Censure comes as police find body of elderly man who was acquitted of blasphemy charges earlier this year.
Pakistan on Thursday condemned as “terrorism” an attack on a French magazine that has outraged some Muslims for its irreverent cartoons of Islam’s Prophet, despite its own laws declaring blasphemy punishable by death.
Masked gunmen burst into the offices of the Paris headquarters of Charlie Hebdo magazine on Wednesday morning, killing 12 people including some of France’s most outspoken journalists, in the country’s bloodiest attack in half a century.
“Pakistan condemns the brutal terrorist attack in Paris that resulted in the loss of many lives and has left several others injured,” Pakistan’s Ministry of Foreign Affairs said in a statement. “Pakistan deplores terrorism in all its forms and manifestations. We extend our condolences to the government and people of France on the loss of life.”
Islamabad’s condemnation comes at a time when blasphemy laws are being increasingly invoked against Pakistan’s beleaguered minorities, with rights groups claiming they are abused to settle personal scores. A U.S. government report last year found Pakistan’s use of laws forbidding any insult to Islam or its Prophet was “incomparable” to any other country, listing 14 people on death row.
In neighboring Afghanistan, where rallies were held against the same magazine in 2012, President Ashraf Ghani branded the attack as “heinous.”
“Killing of defenseless people and civilians is a heinous act of terror, there is no justification for this heinous act,” he said in a statement.
The Afghan Taliban meanwhile published an article on their website describing the killings as “an alarm bell for those who have in the past insulted Islam,” but stopping short of openly supporting the attack.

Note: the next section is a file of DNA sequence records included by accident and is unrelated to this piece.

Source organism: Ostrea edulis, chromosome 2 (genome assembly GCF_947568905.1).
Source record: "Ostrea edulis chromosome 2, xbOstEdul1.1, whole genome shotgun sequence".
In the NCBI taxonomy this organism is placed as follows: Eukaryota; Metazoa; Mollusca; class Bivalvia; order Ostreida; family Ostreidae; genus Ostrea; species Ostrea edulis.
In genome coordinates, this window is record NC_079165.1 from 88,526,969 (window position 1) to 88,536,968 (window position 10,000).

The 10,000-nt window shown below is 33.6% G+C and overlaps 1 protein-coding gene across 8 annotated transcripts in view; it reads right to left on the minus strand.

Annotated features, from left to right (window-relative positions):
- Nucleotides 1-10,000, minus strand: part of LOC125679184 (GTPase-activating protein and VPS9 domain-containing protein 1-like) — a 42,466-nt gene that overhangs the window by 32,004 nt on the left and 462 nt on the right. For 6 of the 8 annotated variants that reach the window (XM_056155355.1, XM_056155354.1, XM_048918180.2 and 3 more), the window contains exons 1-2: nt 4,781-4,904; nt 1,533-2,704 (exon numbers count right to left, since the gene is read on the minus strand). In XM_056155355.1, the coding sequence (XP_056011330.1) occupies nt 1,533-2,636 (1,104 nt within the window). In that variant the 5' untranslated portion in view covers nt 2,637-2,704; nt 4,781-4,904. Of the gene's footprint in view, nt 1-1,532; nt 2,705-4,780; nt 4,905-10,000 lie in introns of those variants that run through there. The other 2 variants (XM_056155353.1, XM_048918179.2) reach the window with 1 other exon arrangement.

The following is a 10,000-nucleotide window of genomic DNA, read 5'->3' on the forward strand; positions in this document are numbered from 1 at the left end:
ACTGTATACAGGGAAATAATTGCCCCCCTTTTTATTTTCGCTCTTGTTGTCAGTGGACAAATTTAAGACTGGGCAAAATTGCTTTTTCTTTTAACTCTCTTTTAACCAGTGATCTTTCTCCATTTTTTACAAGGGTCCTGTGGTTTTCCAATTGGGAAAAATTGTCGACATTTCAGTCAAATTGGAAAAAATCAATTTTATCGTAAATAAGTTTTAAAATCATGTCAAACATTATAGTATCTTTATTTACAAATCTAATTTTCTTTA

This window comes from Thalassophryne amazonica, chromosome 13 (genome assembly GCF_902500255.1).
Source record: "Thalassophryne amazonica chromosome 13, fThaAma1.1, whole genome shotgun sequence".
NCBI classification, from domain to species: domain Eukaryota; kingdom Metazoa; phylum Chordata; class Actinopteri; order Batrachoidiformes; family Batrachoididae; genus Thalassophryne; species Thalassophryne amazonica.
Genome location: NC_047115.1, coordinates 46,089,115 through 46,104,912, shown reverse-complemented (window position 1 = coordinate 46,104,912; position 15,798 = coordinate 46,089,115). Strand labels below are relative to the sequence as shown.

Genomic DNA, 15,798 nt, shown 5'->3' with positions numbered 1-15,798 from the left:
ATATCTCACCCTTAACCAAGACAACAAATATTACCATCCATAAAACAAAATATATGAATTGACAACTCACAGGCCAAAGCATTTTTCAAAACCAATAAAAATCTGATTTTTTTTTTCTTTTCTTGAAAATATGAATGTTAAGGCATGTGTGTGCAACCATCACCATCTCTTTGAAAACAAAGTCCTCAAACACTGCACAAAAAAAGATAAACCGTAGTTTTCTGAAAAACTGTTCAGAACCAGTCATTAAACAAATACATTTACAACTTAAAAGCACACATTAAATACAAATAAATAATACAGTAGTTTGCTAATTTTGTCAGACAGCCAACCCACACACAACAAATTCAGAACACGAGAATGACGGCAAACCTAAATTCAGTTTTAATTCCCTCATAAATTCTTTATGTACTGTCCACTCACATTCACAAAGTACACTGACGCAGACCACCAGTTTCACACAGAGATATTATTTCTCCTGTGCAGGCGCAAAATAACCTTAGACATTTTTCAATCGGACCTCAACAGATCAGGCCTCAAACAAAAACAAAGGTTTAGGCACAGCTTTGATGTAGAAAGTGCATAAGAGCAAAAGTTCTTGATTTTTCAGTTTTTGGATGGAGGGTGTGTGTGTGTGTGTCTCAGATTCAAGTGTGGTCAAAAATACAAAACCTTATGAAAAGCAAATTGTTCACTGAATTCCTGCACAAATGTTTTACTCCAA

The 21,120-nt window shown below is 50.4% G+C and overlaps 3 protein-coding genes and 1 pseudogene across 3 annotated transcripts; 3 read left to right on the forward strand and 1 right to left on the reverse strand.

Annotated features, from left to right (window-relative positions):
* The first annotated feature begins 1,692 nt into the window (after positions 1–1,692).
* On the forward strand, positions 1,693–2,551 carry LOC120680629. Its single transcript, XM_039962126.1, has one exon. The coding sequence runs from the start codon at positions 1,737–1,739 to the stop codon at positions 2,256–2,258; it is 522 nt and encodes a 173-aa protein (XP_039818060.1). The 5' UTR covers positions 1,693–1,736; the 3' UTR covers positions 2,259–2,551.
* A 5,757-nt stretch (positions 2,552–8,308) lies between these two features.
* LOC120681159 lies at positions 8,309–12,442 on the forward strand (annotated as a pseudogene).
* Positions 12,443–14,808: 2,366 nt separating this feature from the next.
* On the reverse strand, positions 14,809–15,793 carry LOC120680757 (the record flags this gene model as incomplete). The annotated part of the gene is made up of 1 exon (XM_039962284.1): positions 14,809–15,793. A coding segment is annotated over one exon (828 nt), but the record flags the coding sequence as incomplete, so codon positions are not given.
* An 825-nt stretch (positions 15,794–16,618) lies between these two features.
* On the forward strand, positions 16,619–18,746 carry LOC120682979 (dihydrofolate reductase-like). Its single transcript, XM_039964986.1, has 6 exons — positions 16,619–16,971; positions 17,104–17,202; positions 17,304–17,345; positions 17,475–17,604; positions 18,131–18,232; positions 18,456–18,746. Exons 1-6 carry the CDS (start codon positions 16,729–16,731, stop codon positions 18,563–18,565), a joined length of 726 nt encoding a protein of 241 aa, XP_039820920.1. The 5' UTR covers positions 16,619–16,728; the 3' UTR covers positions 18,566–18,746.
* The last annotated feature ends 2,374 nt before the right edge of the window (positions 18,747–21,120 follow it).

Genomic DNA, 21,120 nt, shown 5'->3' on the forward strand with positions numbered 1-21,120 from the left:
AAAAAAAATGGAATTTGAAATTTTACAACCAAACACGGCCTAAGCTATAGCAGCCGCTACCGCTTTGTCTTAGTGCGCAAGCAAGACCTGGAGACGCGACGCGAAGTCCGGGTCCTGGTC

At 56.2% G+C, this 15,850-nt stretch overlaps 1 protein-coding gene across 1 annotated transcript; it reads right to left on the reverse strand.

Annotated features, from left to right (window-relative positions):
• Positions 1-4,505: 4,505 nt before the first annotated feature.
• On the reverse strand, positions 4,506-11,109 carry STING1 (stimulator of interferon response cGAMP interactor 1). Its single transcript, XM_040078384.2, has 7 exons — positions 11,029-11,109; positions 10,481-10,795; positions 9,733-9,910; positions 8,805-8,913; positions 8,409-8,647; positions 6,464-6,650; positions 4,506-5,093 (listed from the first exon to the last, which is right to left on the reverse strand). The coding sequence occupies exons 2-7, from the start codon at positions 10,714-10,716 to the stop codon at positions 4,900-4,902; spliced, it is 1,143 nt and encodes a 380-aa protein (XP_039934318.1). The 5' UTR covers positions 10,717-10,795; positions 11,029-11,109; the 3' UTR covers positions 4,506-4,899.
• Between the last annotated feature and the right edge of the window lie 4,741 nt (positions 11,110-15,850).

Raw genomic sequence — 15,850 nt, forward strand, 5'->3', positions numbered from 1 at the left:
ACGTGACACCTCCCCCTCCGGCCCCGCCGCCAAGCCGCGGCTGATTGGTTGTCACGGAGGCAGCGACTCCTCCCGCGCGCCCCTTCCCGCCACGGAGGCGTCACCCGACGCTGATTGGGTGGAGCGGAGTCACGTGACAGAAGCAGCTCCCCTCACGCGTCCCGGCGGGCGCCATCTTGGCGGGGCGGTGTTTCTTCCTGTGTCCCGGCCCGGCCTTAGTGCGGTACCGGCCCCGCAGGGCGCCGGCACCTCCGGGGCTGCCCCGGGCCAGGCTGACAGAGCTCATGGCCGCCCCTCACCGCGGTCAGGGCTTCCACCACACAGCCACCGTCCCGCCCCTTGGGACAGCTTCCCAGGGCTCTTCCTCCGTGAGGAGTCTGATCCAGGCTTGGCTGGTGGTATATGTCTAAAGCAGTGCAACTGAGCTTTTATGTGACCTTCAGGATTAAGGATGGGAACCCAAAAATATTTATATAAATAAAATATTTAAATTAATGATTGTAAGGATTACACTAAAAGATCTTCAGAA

In September 2012, between 200-300 people marched through Kabul to protest the publication of new cartoons of Islam’s Prophet by Charlie Hebdo, as well as the distribution of an American anti-Islam film Innocence of Muslims.
Charlie Hebdo, a French weekly magazine, has long provoked controversy by mocking many religions with provocative drawings, a practice that has outraged some Muslims, whose religion forbids depictions of their Prophet.
Police have detained seven people as part of a manhunt for two brothers suspected of carrying out the attack, one of whom is a jihadist who has been well-known to anti-terror forces for many years.
Blasphemy is a hugely sensitive topic in Pakistan, where even unprovoked allegations can lead to mob violence. On Thursday, police said they had recovered the body of a man convicted of blasphemy for claiming prophet-hood, who had been released months earlier for being mentally ill.
The bullet-riddled body of Ghulam Abid, who was said to be around 60 years old, was found along a railway track in the town of Taxila on Wednesday, said police investigator Mohammad Ayub.
“He was released from jail in Ramzan because he was a mental patient and it is quite possible that he was targeted for the crime he had committed,” he added. Nisar Ahmed, another police official, confirmed the murder.
Local media reported that after Abid’s body was recovered, a mob prevented his family from burying him in the community’s graveyard due to the blasphemy allegations. He was buried in his own home’s backyard, they added.